It is with this that McLean attaches us to the story, we feel discomfort in watching another human pushed to their limits and it makes us think about how we would act in that situation. That is the sign of an excellent film, and once you see Daniel Radcliffe in this role you won’t be able to shake the image of him frail and alone, fighting the elements to survive.
5. Guns Akimbo
In 2018, a meme of Radcliffe donning a bathrobe, fluffy paw slippers, with guns bolted to his hands looking confused circulated, but what a lot of people may not know is that the meme began from the film Guns Akimbo.
Written and directed by Jason Howden, Radcliffe stars as Miles, a programmer pining after his ex-girlfriend in a city overrun by a cyber-gang called Skizm. Miles finds himself abducted and forced into participating in the gang’s gun-crazed game where participants are made to fight one another. His only weapon and one of the biggest sources of comedy in the film are the guns bolted to his hands.
The film was released back in 2019 with a limited theatrical run, made available digitally only three weeks after. Though it may not have reached acclaim standards, it has all the ingredients to become a cult classic in the years to come. It allowed Radcliffe to show off his comedic chops in a number of scenes, a favourite being when he tries to navigate going to the bathroom with guns for hands.
It is a hyper exaggerated dark comedy that doesn’t take itself too seriously, and if you watch it with the same approach, you’ll be able to appreciate it for what it is.
4. The Gamechangers
The Gamechangers centres around the ongoing debate on the psychological effects of violence in video games with the focus of the drama being Rockstar Games, the publisher and developer of the Grand Theft Auto series.
Directed by Owen Harris, this docudrama produced by the BBC depicts the story of the company developing their third instalment Grand Theft Auto: San Andreas.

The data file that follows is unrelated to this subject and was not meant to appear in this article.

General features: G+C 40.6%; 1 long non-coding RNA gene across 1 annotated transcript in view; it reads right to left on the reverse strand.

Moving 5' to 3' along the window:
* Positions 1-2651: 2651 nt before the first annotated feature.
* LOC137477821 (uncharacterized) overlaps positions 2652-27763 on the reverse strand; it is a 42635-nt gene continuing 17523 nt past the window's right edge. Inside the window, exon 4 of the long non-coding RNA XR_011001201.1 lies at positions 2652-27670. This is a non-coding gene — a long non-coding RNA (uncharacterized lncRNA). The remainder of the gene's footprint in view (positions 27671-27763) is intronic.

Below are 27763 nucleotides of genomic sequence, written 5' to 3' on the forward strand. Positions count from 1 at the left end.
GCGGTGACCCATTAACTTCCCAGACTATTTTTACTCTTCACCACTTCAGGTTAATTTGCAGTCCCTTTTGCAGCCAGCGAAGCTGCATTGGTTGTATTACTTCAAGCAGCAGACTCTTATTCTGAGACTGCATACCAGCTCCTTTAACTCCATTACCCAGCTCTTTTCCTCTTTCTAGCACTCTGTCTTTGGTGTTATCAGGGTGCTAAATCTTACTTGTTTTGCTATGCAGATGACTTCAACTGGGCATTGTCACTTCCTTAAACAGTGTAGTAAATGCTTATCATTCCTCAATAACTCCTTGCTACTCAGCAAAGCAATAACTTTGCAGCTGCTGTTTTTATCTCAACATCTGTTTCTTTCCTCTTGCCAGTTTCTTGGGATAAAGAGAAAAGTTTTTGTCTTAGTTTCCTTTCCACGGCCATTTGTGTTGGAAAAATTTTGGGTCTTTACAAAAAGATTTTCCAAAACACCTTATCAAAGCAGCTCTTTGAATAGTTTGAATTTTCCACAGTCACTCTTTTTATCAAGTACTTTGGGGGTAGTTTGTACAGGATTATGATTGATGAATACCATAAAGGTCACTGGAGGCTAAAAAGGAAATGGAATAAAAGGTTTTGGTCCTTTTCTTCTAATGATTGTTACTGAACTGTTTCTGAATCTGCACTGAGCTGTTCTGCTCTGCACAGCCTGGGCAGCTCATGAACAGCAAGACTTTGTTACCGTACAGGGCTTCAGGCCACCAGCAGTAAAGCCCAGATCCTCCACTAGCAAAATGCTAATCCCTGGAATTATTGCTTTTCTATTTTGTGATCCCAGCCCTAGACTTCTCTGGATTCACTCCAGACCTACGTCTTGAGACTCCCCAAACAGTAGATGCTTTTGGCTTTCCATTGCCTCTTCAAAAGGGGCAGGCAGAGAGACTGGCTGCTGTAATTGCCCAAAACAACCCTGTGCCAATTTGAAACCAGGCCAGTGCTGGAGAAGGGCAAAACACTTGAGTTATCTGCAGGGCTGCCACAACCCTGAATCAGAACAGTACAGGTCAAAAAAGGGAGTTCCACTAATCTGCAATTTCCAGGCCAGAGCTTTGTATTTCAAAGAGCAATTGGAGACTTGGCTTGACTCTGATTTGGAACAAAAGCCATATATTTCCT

The film follows the turbulent development of San Andreas and the fallout that transpired upon the game’s release when a piece of hidden code is found and made public whilst navigating the constant outcry from the wider society that a violent video game will breed violence in real life.
Daniel Radcliffe stars as Sam Houser, the president of Rockstar Games, alongside the late Bill Paxton as Jack Thompson, a solicitor who campaigned the company for its supposed obscene violent content.
Though the straight-to-TV docudrama flew under the radar for most audiences, with little marketing or promotion, it was one of Radcliffe’s top performances of his career, carrying the under-praised film on the weight of his shoulders.
3. Swiss Army Man
Released in 2016 written and directed by duo Daniel Scheinert and Daniel Kwan, Swiss Army Man follows Hank Thompson played by Paul Dano stranded on a deserted island as he prepares to end his life.
His plans are halted when he sees the body of Manny (Daniel Radcliffe) wash ashore, who, despite being dead, has severe flatulence issues, and his body is the usefulness of a titular swiss army knife.
The film was well-received by critics due to its originality and ingenious approach to the theme of survival, while audience reviews slated it for being too indulgent and overly pretentious.
Admittedly the film at its core is about a decomposing gassy corpse, with an underlying theme of lying and pretending, highlighting how as we become deluded in our lives, we drift further away from our true selves, and our reality.
So it can be understood easily why audiences perceived it to be pretentious.